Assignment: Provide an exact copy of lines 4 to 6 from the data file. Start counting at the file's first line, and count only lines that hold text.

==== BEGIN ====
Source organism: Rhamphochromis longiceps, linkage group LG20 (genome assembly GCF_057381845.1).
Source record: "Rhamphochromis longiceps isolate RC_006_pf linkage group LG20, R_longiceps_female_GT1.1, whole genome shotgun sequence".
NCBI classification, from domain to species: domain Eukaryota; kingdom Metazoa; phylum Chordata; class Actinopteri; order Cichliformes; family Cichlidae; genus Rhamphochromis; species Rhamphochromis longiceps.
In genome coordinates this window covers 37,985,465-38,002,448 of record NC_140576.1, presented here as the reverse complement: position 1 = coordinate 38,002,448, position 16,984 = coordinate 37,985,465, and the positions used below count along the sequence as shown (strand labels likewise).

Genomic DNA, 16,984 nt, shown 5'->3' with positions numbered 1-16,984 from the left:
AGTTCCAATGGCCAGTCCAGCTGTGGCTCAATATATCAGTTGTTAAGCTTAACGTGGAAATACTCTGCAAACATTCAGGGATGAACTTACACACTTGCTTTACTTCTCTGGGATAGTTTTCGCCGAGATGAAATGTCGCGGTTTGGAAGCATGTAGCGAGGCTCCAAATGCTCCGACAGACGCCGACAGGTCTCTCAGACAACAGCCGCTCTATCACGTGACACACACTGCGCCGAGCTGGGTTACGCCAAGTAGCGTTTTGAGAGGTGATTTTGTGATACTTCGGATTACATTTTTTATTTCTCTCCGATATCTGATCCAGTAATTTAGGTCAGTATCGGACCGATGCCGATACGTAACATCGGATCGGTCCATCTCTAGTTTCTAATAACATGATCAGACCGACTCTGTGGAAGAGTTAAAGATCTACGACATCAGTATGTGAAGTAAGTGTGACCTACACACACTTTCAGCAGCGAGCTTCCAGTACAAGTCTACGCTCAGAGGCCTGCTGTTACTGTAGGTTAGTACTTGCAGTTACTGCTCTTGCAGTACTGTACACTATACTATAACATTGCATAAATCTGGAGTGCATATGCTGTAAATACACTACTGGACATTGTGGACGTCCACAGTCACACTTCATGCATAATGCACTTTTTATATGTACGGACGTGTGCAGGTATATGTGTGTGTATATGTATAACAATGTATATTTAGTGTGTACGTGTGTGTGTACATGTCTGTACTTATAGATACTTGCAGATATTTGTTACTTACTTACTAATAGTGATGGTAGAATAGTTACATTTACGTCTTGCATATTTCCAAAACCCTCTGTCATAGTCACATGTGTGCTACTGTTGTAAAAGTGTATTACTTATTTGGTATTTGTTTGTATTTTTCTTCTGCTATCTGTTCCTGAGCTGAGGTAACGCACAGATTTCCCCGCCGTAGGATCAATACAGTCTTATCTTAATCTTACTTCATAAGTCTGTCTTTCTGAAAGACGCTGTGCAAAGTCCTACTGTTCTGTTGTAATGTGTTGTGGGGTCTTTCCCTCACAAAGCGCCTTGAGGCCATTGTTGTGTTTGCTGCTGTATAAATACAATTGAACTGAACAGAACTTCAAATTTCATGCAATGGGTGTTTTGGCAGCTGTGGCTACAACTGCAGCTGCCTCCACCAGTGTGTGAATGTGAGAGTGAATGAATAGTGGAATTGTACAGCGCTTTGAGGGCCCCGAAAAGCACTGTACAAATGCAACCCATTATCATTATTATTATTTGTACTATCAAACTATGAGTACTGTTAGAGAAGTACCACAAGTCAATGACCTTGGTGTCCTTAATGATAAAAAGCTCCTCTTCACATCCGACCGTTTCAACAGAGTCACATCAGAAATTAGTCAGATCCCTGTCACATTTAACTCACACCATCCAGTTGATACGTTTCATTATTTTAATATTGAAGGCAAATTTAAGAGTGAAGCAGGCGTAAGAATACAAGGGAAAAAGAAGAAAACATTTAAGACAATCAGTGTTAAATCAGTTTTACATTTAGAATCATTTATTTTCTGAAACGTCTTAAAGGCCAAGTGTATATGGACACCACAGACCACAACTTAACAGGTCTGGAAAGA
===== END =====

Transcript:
In genome coordinates this window covers 37,985,465-38,002,448 of record NC_140576.1, presented here as the reverse complement: position 1 = coordinate 38,002,448, position 16,984 = coordinate 37,985,465, and the positions used below count along the sequence as shown (strand labels likewise).

Genomic DNA, 16,984 nt, shown 5'->3' with positions numbered 1-16,984 from the left:
AGTTCCAATGGCCAGTCCAGCTGTGGCTCAATATATCAGTTGTTAAGCTTAACGTGGAAATACTCTGCAAACATTCAGGGATGAACTTACACACTTGCTTTACTTCTCTGGGATAGTTTTCGCCGAGATGAAATGTCGCGGTTTGGAAGCATGTAGCGAGGCTCCAAATGCTCCGACAGACGCCGACAGGTCTCTCAGACAACAGCCGCTCTATCACGTGACACACACTGCGCCGAGCTGGGTTACGCCAAGTAGCGTTTTGAGAGGTGATTTTGTGATACTTCGGATTACATTTTTTATTTCTCTCCGATATCTGATCCAGTAATTTAGGTCAGTATCGGACCGATGCCGATACGTAACATCGGATCGGTCCATCTCTAGTTTCTAATAACATGATCAGACCGACTCTGTGGAAGAGTTAAAGATCTACGACATCAGTATGTGAAGTAAGTGTGACCTACACACACTTTCAGCAGCGAGCTTCCAGTACAAGTCTACGCTCAGAGGCCTGCTGTTACTGTAGGTTAGTACTTGCAGTTACTGCTCTTGCAGTACTGTACACTATACTATAACATTGCATAAATCTGGAGTGCATATGCTGTAAATACACTACTGGACATTGTGGACGTCCACAGTCACACTTCATGCATAATGCACTTTTTATATGTACGGACGTGTGCAGGTATATGTGTGTGTATATGTATAACAATGTATATTTAGTGTGTACGTGTGTGTGTACATGTCTGTACTTATAGATACTTGCAGATATTTGTTACTTACTTACTAATAGTGATGGTAGAATAGTTACATTTACGTCTTGCATATTTCCAAAACCCTCTGTCATAGTCACATGTGTGCTACTGTTGTAAAAGTGTATTACTTATTTGGTATTTGTTTGTATTTTTCTTCTGCTATCTGTTCCTGAGCTGAGGTAACGCACAGATTTCCCCGCCGTAGGATCAATACAGTCTTATCTTAATCTTACTTCATAAGTCTGTCTTTCTGAAAGACGCTGTGCAAAGTCCTACTGTTCTGTTGTAATGTGTTGTGGGGTCTTTCCCTCACAAAGCGCCTTGAGGCCATTGTTGTGTTTGCTGCTGTATAAATACAATTGAACTGAACAGAACTTCAAATTTCATGCAATGGGTGTTTTGGCAGCTGTGGCTACAACTGCAGCTGCCTCCACCAGTGTGTGAATGTGAGAGTGAATGAATAGTGGAATTGTACAGCGCTTTGAGGGCCCCGAAAAGCACTGTACAAATGCAACCCATTATCATTATTATTATTTGTACTATCAAACTATGAGTACTGTTAGAGAAGTACCACAAGTCAATGACCTTGGTGTCCTTAATGATAAAAAGCTCCTCTTCACATCCGACCGTTTCAACAGAGTCACATCAGAAATTAGTCAGATCCCTGTCACATTTAACTCACACCATCCAGTTGATACGTTTCATTATTTTAATATTGAAGGCAAATTTAAGAGTGAAGCAGGCGTAAGAATACAAGGGAAAAAGAAGAAAACATTTAAGACAATCAGTGTTAAATCAGTTTTACATTTAGAATCATTTATTTTCTGAAACGTCTTAAAGGCCAAGTGTATATGGACACCACAGACCACAACTTAACAGGTCTGGAAAGA